What is Lavender Graduation?
Lavender Graduation is an annual ceremony conducted on numerous campuses to honor lesbian, gay, bisexual, transgender, and ally students and to acknowledge their achievements and contributions to the University. The first Lavender Graduation began at the University of Michigan in 1995, with three graduates. By 2001, there were over 45 Lavender Graduation Ceremonies at Colleges and Universities nationwide. Graduating students, including undergraduates and graduates, are invited to take part in the celebration.
For decades students at colleges and universities around the country have been celebrating both their academic achievements and their cultural heritages at specialized commencement events. Many of these events are student-initiated and usually occur during the university-wide commencement weekend. These events provide a sense of community for minority students who often experience tremendous culture shock at their impersonalized institutions. For many students they are the payoff for staying in school, and friends and families find the smaller, more ethnic ceremonies both meaningful and personal.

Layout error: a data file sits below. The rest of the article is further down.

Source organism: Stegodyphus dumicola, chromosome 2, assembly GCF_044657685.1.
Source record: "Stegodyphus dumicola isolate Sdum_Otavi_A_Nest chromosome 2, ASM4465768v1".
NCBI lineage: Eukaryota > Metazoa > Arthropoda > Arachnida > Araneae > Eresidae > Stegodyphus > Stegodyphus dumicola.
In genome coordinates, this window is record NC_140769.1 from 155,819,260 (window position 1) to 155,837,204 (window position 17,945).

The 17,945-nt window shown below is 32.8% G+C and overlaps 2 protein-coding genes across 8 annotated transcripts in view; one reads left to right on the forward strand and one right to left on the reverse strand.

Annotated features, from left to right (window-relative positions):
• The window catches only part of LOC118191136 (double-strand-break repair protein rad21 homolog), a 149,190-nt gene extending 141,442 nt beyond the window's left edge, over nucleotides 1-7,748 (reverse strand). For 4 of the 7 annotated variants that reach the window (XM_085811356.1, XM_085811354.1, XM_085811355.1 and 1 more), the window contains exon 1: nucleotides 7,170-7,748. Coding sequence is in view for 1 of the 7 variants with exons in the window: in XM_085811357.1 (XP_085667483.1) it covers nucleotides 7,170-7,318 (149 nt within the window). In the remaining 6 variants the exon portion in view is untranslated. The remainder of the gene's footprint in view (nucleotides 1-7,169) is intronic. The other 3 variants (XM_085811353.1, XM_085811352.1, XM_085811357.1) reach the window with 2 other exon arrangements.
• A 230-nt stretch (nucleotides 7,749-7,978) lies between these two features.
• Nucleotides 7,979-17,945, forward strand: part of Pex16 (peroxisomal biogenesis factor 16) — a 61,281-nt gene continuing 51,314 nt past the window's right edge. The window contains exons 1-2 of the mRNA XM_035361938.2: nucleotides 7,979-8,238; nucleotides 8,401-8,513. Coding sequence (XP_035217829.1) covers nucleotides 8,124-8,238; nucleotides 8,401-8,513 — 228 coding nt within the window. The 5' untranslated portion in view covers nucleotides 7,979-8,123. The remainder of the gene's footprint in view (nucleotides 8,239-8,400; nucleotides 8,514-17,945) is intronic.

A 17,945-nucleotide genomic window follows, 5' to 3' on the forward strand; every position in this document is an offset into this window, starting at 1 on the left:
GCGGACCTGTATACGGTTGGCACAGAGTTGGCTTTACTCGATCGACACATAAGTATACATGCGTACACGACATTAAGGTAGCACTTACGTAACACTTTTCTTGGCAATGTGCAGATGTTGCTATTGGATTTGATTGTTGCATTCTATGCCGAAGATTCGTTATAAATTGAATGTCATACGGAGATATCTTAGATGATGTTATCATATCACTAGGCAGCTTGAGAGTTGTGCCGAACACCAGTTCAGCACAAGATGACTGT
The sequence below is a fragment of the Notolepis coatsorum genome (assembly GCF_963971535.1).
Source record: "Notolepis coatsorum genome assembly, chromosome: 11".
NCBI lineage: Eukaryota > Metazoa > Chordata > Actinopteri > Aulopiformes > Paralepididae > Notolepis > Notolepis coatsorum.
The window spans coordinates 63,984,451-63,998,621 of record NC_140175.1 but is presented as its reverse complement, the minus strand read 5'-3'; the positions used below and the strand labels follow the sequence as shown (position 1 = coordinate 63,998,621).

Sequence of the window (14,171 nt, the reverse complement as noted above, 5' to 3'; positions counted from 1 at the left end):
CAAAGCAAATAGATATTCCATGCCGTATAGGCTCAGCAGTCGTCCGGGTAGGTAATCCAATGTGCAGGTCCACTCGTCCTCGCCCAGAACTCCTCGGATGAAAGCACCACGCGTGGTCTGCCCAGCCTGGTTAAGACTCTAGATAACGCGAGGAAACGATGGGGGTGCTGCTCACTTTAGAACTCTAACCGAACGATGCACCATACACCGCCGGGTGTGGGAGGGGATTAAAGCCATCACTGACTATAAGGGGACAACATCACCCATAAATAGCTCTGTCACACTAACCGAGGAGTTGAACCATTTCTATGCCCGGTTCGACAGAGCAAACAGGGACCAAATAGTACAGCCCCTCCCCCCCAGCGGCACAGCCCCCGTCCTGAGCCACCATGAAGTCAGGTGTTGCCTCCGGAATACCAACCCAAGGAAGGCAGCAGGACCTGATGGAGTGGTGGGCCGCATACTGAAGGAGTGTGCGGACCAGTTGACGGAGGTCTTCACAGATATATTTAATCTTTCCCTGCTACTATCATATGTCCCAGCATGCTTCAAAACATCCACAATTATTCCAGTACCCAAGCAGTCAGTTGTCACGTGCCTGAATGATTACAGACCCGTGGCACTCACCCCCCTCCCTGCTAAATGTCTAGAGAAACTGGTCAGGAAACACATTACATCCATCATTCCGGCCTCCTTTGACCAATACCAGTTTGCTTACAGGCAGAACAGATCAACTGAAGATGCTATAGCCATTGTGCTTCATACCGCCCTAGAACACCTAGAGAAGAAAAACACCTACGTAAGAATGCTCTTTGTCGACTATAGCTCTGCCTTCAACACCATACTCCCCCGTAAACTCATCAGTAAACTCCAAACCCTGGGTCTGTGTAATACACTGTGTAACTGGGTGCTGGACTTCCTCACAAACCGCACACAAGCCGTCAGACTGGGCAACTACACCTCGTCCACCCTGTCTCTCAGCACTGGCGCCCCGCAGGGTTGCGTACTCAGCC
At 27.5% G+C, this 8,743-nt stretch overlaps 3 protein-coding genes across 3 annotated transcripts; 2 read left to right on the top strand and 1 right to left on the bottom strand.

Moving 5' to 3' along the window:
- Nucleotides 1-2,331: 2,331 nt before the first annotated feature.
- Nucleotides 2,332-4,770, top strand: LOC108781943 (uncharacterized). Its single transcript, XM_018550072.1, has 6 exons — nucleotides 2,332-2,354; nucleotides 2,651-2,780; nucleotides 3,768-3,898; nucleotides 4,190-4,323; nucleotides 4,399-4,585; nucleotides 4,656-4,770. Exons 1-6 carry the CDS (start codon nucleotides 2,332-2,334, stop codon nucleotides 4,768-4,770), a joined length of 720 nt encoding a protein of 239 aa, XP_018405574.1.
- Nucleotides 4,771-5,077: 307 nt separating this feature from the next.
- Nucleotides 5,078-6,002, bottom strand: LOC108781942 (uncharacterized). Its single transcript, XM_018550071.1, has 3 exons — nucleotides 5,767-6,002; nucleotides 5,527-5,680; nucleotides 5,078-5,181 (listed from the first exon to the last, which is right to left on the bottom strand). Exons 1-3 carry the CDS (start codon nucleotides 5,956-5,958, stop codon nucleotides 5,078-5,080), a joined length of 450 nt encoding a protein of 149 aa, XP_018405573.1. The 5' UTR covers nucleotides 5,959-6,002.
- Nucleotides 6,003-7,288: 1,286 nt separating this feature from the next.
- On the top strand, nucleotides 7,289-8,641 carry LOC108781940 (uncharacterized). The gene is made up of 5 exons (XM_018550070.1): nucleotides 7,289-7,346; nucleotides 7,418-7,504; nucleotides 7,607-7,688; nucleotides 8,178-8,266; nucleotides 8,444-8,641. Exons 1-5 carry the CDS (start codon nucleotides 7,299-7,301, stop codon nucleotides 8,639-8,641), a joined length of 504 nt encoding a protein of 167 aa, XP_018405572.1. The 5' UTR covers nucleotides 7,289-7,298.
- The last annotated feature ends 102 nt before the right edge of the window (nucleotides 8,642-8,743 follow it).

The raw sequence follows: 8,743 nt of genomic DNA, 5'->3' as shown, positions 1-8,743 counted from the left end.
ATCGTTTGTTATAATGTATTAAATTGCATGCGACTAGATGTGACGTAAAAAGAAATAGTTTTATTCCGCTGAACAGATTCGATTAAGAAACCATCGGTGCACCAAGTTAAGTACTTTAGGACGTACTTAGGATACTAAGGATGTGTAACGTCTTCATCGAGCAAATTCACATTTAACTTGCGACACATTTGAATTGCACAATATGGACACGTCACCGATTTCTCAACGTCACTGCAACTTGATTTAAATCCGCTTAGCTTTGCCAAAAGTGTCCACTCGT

Lavender Graduation is a cultural celebration that recognizes LGBT students of all races and ethnicities and acknowledges their achievements and contributions to the university as students who survived the college experience. Through such recognition LGBT students may leave the university with a positive last experience of the institution thereby encouraging them to become involved mentors for current students as well as financially contributing alumni.
Lavender Graduation is an event to which LGBT students look forward, where they not only share their hopes and dreams with one another, but where they are officially recognized by the institution for their leadership and their successes and achievements.